Physical geography

The Pedirka subregion is located centrally over the SA-NT border (Figure 5), approximately 860 km north north-west of Adelaide and 160 km south of Alice Springs. The subregion area is based on the subsurface extent of the Pedirka Basin, which covers an area of approximately 71,000 km2.The topography of the Pedirka subregion is subdued with the predominant landscape feature being sandy deserts, gravelly ‘gibber’ plains and tablelands that support perennial grass and sparse chenopod, samphire or saltbush shrubland vegetation. In the centre and east of the basin, longitudinal dunes of the Simpson Desert can extend for several hundred kilometres and attain heights of up to 40 m (Ambrose, 2006). Anastomosing channels that form wide, gently sloped valleys, swales and floodplains provide much of the observed topographic variability.

The northern and western margins of the Pedirka subregion are defined by highlands and plateaux of the Newland and Musgrave Ranges, and Arunta Block (Figure 5). The tallest peak in the Musgrave Ranges is Mount Woodroffe (1435 m); Keppel et al., (2013) suggests that the topographic elevation of the ranges relative to the basinal areas provides gravitational potential to drive groundwater flow within the subregion. Of particular importance is the Dalhousie-McDills Ridge which forms a low rise that transects the Pedirka subregion from south to north. Aeolian-driven deflation is described by Mabbutt (1977) as an important process shaping the physiology of the region; longitudinal sand dunes in the plains and lunette dunes in the vicinity of playas provide important topographic variance.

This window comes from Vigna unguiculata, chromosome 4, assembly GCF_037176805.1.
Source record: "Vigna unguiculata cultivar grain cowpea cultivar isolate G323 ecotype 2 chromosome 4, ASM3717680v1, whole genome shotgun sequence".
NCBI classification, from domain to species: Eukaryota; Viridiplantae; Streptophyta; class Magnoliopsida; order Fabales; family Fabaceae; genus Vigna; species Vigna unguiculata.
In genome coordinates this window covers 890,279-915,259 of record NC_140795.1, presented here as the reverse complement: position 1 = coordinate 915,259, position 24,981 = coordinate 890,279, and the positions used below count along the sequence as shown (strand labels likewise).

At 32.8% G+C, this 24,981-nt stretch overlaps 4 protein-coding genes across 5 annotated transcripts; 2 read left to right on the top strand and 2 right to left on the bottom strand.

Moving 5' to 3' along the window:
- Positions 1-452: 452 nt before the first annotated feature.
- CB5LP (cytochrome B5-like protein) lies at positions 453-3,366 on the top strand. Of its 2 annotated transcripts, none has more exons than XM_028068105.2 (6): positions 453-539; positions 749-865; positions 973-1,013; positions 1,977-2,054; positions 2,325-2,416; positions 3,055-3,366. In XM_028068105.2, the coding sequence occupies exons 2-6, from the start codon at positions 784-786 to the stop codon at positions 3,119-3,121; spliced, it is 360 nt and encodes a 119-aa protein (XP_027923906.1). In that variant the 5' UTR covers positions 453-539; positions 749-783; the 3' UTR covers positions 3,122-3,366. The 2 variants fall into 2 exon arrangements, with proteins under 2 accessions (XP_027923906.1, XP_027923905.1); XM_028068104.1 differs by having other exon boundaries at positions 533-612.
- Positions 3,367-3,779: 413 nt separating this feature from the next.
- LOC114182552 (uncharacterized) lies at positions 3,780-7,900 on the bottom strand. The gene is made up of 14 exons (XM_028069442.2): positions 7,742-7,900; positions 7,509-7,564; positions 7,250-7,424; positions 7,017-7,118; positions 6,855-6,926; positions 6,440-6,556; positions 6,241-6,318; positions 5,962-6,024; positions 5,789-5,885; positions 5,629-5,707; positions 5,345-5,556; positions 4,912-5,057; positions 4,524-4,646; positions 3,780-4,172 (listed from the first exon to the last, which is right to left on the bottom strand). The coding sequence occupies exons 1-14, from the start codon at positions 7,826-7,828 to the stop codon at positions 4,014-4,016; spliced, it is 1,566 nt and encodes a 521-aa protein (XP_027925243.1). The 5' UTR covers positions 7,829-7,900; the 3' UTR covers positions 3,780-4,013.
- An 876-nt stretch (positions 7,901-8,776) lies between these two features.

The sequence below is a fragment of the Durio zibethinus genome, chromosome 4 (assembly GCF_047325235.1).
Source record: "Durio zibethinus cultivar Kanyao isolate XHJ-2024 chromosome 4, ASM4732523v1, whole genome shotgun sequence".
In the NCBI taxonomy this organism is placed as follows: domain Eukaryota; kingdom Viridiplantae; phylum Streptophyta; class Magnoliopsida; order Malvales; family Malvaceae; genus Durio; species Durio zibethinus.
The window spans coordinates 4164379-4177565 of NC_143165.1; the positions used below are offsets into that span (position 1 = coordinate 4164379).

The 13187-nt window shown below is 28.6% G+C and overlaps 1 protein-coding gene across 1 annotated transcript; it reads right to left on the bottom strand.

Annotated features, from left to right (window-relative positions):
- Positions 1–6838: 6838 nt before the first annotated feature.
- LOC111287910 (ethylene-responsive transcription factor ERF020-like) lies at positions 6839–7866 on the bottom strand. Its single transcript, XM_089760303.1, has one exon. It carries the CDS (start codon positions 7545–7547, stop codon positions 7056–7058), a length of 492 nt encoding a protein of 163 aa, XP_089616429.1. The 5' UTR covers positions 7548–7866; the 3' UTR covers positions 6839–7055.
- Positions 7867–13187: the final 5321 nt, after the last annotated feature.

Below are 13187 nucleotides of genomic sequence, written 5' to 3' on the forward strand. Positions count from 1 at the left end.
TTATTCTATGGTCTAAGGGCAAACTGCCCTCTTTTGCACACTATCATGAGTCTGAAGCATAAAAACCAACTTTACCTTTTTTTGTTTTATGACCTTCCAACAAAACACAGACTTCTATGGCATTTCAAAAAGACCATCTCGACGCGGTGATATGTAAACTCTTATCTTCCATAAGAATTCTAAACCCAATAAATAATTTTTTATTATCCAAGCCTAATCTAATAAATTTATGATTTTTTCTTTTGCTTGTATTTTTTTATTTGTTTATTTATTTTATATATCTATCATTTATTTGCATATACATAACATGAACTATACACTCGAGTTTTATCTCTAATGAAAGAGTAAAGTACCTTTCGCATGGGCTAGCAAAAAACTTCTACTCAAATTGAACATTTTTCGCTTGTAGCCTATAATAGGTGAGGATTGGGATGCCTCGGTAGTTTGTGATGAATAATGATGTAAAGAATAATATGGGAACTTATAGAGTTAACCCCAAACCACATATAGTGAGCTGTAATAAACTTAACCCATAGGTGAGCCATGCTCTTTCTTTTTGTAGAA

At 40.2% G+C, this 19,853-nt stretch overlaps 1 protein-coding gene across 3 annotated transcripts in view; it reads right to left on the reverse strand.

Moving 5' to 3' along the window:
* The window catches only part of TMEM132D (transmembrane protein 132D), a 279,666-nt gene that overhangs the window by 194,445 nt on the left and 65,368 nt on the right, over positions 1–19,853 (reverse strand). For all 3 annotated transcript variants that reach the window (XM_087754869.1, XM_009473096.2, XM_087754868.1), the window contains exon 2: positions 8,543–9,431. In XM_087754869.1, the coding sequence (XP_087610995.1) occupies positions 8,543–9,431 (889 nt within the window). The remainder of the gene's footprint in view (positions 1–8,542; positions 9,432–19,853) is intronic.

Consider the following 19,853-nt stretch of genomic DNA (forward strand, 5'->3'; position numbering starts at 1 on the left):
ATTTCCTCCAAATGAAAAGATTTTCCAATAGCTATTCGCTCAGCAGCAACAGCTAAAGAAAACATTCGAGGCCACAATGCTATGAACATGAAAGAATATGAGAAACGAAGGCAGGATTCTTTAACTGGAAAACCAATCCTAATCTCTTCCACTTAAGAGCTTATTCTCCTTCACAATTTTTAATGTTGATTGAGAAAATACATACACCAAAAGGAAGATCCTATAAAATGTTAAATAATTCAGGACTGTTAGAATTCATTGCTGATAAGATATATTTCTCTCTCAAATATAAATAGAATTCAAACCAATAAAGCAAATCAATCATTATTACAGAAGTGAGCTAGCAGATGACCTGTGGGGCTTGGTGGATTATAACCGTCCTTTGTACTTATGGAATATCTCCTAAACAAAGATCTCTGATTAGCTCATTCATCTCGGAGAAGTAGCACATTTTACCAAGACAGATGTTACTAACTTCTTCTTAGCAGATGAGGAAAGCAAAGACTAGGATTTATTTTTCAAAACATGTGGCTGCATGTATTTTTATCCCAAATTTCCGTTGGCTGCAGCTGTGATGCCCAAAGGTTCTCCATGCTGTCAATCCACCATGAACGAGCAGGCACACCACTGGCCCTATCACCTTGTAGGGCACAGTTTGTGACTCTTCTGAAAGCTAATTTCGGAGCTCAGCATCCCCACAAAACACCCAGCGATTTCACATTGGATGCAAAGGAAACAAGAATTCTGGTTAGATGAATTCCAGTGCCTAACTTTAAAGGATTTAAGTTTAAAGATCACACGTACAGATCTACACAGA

Figure 5

Figure 5 Physical geography of the Pedirka subregion (location of Mt Woodroffe shown in inset map)

The subregion boundary used in this and following maps is a more detailed representation (than that used in the preceeding maps) based on the extent of the Pedirka geological basin

Last updated:
5 January 2018
Thumbnail of the Pedirka subregion

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